When you're looking to buy the high quality self defense ammo, don't worry as much about the price per box because you're not going to buy as much as you would for practice ammo. Hitting the gun shows is good for bulk buying, but you also need to factor in the ticket and possible parking fee. Large ammo buys are economical, but just to pick up a box or two of something you can find on the shelf at WalMart isn't worth the time and money.
     
  9. Grog

    Grog New Member

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    It was just an attempt at humor. So many choices/ brands/ options/etc. My wife likes the S&W 357 model 60 or S&W M&P 40. She shot both well. Glock 26/27 or the S&W 40 for me. I plan to carry concealed. A friend I trust says to go 40 cal. I may try other .40's but really want to keep it on the small side...as long as I can shoot well enough.
     
  10. Grog

    Grog New Member

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    My wife and I both want something we can protect the home with and I would like to carry...occasionally.

    I have no problem buying quality and paying for it...just dont want to pay extra when practicing.
     
  11. c3shooter

    c3shooter Administrator Staff Member

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    May I humbly suggest you take a look at some basic reloading? You can buy a USED press, dies, and a cheap scale for under $50 if you shop carefully. My reloads run me about $6 per 50 rounds- more for jacketed bullets, but still a LOT less.
     
  12. canebrake

    canebrake New Member

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    Don't get the 40S&W as a first gun. It is not a "fun" gun to shoot.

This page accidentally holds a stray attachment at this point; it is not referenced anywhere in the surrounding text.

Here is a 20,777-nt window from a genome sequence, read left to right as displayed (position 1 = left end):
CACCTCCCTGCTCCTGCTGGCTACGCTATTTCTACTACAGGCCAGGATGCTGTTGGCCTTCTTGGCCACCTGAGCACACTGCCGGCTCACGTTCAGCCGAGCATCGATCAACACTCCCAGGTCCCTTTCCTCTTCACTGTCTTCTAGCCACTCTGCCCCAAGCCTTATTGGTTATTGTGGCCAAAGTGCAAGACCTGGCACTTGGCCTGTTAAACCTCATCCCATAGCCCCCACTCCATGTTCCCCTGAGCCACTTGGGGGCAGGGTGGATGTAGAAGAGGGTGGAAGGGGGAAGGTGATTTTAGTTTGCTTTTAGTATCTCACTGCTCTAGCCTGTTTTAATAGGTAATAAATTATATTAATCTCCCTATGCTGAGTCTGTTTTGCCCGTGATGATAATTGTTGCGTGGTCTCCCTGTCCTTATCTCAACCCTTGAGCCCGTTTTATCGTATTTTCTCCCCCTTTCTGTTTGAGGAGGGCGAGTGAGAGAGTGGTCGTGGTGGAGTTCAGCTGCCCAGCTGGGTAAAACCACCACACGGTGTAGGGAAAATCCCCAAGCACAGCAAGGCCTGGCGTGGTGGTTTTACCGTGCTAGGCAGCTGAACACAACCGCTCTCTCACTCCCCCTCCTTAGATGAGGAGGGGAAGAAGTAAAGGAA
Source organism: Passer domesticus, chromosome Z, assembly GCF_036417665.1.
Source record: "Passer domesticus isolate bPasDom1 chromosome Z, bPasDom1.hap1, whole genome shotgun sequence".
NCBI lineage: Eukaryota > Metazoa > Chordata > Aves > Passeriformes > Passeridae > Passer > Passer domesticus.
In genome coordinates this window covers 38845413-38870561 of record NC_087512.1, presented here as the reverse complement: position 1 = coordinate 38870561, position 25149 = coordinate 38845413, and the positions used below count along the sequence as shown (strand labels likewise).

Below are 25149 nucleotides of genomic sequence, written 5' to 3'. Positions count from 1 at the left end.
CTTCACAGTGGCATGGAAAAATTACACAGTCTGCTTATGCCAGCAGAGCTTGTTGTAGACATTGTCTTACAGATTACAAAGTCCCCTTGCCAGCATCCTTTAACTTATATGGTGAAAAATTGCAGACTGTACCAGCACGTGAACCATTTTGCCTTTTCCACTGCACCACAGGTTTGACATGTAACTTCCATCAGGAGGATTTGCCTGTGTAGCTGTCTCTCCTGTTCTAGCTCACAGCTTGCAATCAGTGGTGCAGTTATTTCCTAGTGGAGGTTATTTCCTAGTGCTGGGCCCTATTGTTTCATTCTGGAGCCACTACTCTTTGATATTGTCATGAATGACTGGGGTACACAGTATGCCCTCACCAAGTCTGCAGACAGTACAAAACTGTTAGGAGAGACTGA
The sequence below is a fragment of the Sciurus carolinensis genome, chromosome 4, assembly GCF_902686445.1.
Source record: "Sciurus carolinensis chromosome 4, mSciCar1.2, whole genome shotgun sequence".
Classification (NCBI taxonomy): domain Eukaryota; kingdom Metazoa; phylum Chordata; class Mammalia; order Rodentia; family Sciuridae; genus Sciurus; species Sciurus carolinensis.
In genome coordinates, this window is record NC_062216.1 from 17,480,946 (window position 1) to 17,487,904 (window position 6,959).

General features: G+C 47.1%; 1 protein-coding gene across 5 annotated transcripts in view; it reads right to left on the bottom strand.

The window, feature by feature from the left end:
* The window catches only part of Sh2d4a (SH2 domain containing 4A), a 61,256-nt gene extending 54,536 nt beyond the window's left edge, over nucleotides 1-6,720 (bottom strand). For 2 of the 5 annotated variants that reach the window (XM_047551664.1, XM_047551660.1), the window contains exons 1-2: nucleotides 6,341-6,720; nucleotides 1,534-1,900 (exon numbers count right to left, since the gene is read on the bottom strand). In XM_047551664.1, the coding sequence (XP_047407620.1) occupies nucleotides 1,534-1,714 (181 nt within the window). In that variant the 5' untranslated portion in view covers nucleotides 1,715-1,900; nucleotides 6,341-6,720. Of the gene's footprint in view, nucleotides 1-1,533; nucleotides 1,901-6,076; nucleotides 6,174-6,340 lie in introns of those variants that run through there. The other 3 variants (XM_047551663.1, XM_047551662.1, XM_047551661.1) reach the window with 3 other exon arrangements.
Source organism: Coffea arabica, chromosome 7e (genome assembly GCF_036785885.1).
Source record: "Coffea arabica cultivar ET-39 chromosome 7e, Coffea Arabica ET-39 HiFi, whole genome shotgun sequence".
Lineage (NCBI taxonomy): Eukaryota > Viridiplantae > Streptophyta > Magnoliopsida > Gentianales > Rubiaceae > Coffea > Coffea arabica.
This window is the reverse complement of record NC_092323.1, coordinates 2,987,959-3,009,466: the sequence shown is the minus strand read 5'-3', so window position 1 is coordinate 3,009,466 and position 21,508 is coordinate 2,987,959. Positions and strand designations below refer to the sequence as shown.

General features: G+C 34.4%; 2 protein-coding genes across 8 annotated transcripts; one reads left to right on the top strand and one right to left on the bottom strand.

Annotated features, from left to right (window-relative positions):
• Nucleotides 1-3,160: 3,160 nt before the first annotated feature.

Stay with the 9mm. Your initial experience will be much greater. You can (and probably will) step up down the road. Your first shooting impression will set your outlook for the rest of your experiences.

    And if you can, find someone with a Browning High Power and see if they will let you try it. I'm confident you will look no further!

    [​IMG]

    Browning High Power Belgium made Portugal 9mm : Semi-auto at GunBroker.com
     
  13. Shihan

    Shihan Active Member Lifetime Supporter

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    That is a great Matching M&P's. His and Hers.:D

    SW_MP.jpg

    220073_01_md.jpg
    Would fit what you want, Ammo Inexpensive and serve as a good SD pistol.
     
  14. Grog

    Grog New Member

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    Why do you say it would not be fun? I posted another thread about our range experience and my wife really like it. It did have crimson trace grips so she shot it better but she liked it because of the bigger grip (and the laser, i'm sure)
    See ... "Should I give revolvers a 2nd chance?"

    I originally wanted an LCR for size but really disliked it at the range. Size is important for me. As small as it can be yet reliable, accurate, and of course I need to be able to hit what I am aiming at.

    Grog
     
  15. Shihan

    Shihan Active Member Lifetime Supporter

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    You could go for the M&P9 Compact.